Oppenheim Architecture + Design recently won the international competition to design a new hotel in Brooklyn, NY. A third pillar of the Williamsburg Bridge to emerge after 108 years. Their design of the Williamsburg hotel attempts to capture the essence of this vibrant neighborhood. Adjacent to both the Williamsburg Bridge and the historic Williamsburg Savings Bank, the building expresses itself as three dramatically proportioned, rectilinear volumes of varied height and materiality. Soaring high above the neighborhood, the hotel becomes the third pillar of the bridge, while serving as an archetypical tower to the domed basilica of the historical bank.
Sustainability was once again an important issue for Oppenheim Architecture + Design. The hotel will have geothermal, wind, and solar power generation, along with other resource saving strategies, for which they achieved Platinum LEED rating. More images and architects’ description after the break.
New Practices New York, a biennial competition since 2006, serves as the preeminent platform in New York City to recognize and promote new and innovative architecture and design firms. The juried portfolio competition is sponsored by the New Practices Committee of the AIA New York Chapter and honors firms that have utilized unique and innovative strategies, both for the projects they undertake and for the practices they have established. Participants must register by January 15th. To register and for more detailed information, please visit their website here.
A new not-for-profit art and architecture organization called ASAP (Archive of Spatial Aesthetics and Praxis), founded by former MoMA Curator Tina di Carlo, launches Monday, December 12 at the top of The Standard, New York with Bjarke Ingels, Alex Schweder La and Jerszy Seymour. More information on the event after the break.
As the Highline has everyone looking up, James Ramsey and Dan Barasch are asking people to start looking down. James Ramsey’s vision to transform the abandoned Williamsburg Bridge Trolley Terminal into a subterranean park filled with sunlight and lush vegetation is gaining international attention and support. The satellite engineer turned architect has developed a skylight using fiber-optic technology that will naturally light and bring life to this forgotten, graffiti-covered cavity below the streets of New York City.
Continue reading for more information, video and exclusive statements from Ramsey and Barasch.
Location: New York, NY, USA
Architect in Charge: Skidmore, Owings & Merrill LLP (SOM)
Area: 625.0 ft2
Photographs: SOM | Eduard Hueber
SHoP Architects has shared with us the B2 Bklyn building which will be the first of the residential developments for Atlantic Yards in Brooklyn, New York to break ground, scheduled for 2012. Standing at 32 storeys, it will be the world’s tallest pre-fab building, saving both on cost and waste.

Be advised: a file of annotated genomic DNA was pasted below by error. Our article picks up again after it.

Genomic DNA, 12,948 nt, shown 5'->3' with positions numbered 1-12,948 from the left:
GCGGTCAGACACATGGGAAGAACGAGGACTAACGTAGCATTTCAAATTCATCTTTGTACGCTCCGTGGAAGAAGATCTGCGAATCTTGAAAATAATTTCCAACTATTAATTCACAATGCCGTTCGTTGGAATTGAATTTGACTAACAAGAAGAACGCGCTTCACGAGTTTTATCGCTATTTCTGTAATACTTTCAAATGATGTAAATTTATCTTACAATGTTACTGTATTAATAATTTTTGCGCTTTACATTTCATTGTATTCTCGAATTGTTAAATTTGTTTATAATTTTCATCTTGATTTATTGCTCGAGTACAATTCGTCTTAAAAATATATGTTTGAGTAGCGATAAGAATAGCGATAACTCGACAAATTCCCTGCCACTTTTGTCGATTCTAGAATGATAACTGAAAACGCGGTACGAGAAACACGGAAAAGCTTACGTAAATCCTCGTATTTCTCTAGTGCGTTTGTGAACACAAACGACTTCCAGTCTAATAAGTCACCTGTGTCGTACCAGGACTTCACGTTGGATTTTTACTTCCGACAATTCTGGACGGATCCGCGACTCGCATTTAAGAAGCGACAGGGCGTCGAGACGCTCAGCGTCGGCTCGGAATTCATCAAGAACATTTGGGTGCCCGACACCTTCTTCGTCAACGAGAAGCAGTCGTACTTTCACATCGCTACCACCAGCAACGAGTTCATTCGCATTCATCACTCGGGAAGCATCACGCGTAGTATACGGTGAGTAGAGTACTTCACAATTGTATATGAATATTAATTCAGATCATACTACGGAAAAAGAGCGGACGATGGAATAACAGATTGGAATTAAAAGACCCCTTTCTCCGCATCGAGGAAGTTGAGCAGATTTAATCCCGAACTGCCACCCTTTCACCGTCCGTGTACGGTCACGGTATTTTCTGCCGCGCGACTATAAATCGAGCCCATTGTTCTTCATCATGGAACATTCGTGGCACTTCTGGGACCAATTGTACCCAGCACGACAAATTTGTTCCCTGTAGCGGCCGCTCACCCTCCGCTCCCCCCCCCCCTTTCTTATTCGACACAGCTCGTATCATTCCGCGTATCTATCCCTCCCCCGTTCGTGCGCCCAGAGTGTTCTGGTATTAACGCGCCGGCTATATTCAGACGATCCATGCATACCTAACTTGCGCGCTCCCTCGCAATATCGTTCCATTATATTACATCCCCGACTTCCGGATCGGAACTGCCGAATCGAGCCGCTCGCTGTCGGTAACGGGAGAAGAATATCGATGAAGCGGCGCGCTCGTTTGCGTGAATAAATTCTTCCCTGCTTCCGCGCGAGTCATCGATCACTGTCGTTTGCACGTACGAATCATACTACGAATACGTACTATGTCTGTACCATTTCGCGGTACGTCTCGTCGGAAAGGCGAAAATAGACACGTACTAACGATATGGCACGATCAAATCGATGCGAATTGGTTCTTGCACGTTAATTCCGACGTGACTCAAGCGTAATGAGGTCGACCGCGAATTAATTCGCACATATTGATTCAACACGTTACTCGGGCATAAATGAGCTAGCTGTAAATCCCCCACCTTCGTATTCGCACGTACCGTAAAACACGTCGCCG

More after the break.
The Museum of Modern Art and MoMA PS1 has announced the 2012 finalists competing in the 12th annual competition under the Young Architects Program. Each year a group of emerging architects compete for the opportunity to design and construct a summer installation within MoMA PS1’s courtyard.
Just recently, the author of architectural videos blog shared with us a video on OMA’s founding partner Rem Koolhaas‘ lecture which he gave at Cornell University on October 20th. His lecture was given on the occasion of opening Milstein Hall, the new extension to the faculty of Architecture, Art and Planning designed by OMA.
On November 9th at the World Financial Center, all are invited to watch twenty-six of New York City’s top architecture, engineering and design firms will spend one adrenaline-filled evening configuring over 100,000 cans of food into gravity-defying sculptures for Canstruction, an exhibition, design competition and canned food drive to help feed hungry New Yorkers in need during the Thanksgiving season. While admission is free, visitors to the exhibit are encouraged to support the cause by contributing high-quality non-perishable foods, such as tuna, beans, and canned vegetables.
An annual art show, design competition, and food drive all rolled into one, Canstruction® raises hunger awareness by challenging teams of architects and engineers to create larger-than-life pop art masterpieces made entirely out of unopened cans of food. The eye-popping results will be displayed from November 10 through 21 before being donated to City Harvest for delivery to local community food programs. More information on the exhibit and images of last year’s winners after the break.
To honor the 50th anniversary of Jane Jacob’s The Death and Life of Great American Cities, The Municipal Art Society of New York is hosting the Jane Jacobs Forum focusing on Women as Public Intellectuals. The forum will discuss three prominent female writers: Jane Jacobs, Rachel Carson (Silent Spring) and Betty Friedan (The Female Mystique) all of whom challenged the status quo. Their voices contributed to discussions about urban planning, environmental responsibility and the role of women in society. The forum will be moderated by Robin Pogrebin with five other panelists who will address the circumstances of these women’s successes and the role of women engaged in public critique today.